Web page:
It’s not often that we have to wait 20 years for a correction, but this is one of those times.
Thus does Newsweek revisit a 1986 cover story on “The Marriage Crunch” with a new (and improved!) cover story bearing the headline: “20 Years Ago Newsweek predicted a Single, 40-year-old Woman Had a Better Chance of Being Killed By A Terrorist Than Getting Married. Why We Were Wrong. Rethinking ‘The Marriage Crunch’.”
As it happens, “twenty years since the infamous ‘terrorist’ line, states of unions aren’t what we predicted they’d be,” Newsweek confesses. Our bad! Back then, Newsweek’s cover was premised on a single demographic study on marriage patterns in America which included these “dire statistics”: “white, college-educated women born in the mid-’50s who are still single at 30 have only a 20 percent chance of marrying. By the age of 35 the odds drop to 5 percent. Forty-year-olds are more likely to be killed by a terrorist: they have a minuscule 2.6 percent probability of tying the knot” — figures which, Newsweek noted, were creating a “profound crisis of confidence among America’s growing ranks of single women.”
How did that “terrorist” line come to pass? The magazine explains that it was “first hastily written as a funny aside in an internal reporting memo” by a Newsweek correspondent, then “inserted … into the story” by an editor on the opposite coast. Although this editor and her colleagues “thought it was clear the comparison was hyperbole … Most readers missed the joke.” Stupid readers! They were kidding, ok? And isn’t it funny how a line “hastily written” can “become entrenched in pop culture, journalism and literature” just because an editor “inserts” it into a national magazine with three million paying readers? Newsweek apparently thinks so, offering a list of films and books that actually referenced that Newsweek line (Sleepless in Seattle! Sex & the City!).
Is the magazine contrite? Have its editors learned their lesson? Don’t blink or you’ll miss it: “Beyond all the research studies and forecasts, the trend-spotting and fear-mongering that are too often the stock in trade of both journalists and academics, the real story of this anniversary [of the original cover story] is the unexpected happily-ever-afters,” Newsweek reports. Meaning, we suppose, that of the 14 destined-to-be-spinsters profiled in Newsweek’s 1986 story, eight of the eleven women the magazine was able to locate are now married.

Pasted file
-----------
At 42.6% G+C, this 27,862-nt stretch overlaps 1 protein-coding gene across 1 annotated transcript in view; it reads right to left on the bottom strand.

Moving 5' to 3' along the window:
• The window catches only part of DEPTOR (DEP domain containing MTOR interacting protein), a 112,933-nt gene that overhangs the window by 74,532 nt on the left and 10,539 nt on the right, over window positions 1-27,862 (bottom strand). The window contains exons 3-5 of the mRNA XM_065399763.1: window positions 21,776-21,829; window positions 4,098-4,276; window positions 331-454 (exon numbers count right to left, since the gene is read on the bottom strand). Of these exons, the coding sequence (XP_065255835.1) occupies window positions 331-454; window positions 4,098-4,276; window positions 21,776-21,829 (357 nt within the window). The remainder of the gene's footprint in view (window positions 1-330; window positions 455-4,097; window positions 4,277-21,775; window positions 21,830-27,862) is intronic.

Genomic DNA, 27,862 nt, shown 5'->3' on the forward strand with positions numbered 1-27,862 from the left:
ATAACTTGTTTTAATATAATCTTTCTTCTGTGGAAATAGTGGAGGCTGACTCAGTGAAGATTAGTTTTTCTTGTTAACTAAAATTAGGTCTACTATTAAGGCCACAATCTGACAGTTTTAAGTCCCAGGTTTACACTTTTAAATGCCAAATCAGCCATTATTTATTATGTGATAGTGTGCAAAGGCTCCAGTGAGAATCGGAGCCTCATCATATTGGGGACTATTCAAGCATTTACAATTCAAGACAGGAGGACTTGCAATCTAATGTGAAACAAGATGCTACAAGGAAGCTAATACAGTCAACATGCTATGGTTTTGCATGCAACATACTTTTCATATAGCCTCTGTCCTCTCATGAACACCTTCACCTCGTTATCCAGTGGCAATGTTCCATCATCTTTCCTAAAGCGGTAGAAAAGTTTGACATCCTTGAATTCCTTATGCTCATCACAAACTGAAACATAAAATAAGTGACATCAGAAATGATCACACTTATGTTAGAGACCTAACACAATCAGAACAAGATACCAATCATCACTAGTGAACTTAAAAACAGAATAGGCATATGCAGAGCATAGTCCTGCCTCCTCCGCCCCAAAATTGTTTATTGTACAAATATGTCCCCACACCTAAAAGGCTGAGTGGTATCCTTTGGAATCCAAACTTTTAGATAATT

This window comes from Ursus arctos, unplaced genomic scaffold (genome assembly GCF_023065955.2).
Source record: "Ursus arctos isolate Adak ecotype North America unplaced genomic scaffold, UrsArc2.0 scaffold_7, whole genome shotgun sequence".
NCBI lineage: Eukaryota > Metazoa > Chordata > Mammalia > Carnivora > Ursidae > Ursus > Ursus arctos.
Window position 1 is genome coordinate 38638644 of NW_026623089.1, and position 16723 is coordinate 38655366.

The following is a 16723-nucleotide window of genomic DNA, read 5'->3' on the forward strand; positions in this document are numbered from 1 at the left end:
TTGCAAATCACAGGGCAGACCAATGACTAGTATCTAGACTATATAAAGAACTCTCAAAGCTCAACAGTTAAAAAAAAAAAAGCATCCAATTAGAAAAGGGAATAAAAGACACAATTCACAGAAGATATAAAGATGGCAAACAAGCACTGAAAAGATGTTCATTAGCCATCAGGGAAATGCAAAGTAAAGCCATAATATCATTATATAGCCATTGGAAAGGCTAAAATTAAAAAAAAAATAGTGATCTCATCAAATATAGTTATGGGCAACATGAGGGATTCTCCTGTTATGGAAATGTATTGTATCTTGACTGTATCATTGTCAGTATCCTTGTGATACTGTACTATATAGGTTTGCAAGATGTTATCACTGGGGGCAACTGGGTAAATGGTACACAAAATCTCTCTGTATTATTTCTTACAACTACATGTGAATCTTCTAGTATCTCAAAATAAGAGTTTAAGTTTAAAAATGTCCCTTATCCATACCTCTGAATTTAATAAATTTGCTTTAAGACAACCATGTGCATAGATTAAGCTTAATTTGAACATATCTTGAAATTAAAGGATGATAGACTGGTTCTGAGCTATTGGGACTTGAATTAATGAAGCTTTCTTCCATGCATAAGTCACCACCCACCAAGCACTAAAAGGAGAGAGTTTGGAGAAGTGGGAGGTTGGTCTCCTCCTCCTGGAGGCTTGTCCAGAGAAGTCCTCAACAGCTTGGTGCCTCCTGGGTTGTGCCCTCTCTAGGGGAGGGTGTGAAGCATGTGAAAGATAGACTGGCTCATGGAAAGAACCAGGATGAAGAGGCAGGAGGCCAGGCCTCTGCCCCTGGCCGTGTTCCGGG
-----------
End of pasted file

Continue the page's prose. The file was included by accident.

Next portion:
While Newsweek “rethinks” one of its alarmist covers, U.S. News & World Report this week publishes what, at first glance, looks like a sort of anti-alarmist cover: “Global Warming: Can We Live With It?” It is the sort of question, reports Bret Schulte, that has “long been the third rail of green politics for fear it would pull the focus away from fixing the problem.” And yet “adaptation” — or learning to prepare for and adapt to global warming’s effects by, say, building “higher bridges and stronger levees” — may be, according to Shulte, “the next debate in the climate-change debate,” thanks to “a host of reasons, including the aftermath of Hurricane Katrina.”
Elsewhere in the magazine, reporters Kenneth T. Walsh and Danielle Knight credit “White House insiders” with crediting Laura Bush and Karl Rove for “President Bush’s mea culpa last week about mistakes in Iraq.” Seems, according to these nameless sources, Mrs. Bush is “quietly prodding” the president to “soften his image” while “it’s thought that political strategist Karl Rove wants Bush to make overtures to moderate voters by tempering his image.”
And in this week’s Weekly Standard, Matt Labash does some “tempering” of Anderson Cooper’s media-inflated image on the occasion of the release of the CNN anchor’s book, “Dispatches from the Edge.” Observes Labash: “[H]istory is divided into two periods: BAC and AAC. Before Anderson Cooper and After. We now recognize the host of CNN’s 360 the way we recognize the sun and moon, which are always before us, as Anderson is. He is silvery and sleek, the son of Gloria Vanderbilt, the friend of mankind. He is an enigma wrapped in a mystery ensconced in a French blue shirt, which really makes his eyes pop, by the way.” The piece is as much about Labash as it is about the “Cooper Duper Newsman” (or his book) — such as, that Labash has learned from Cooper “to see the truth, not with my eyes, but with my heart, even if my aortic valve needs glasses for reading so that sometimes the truth looks a little blurry.”
Reminds us of that scene in Sleepless in Seattle when Meg Ryan “insists that the claim that a woman over 40 is more likely to be killed by a terrorist than to get married is ‘not true’” — and Rosie O’Donnell responds: ‘But it feels true.’”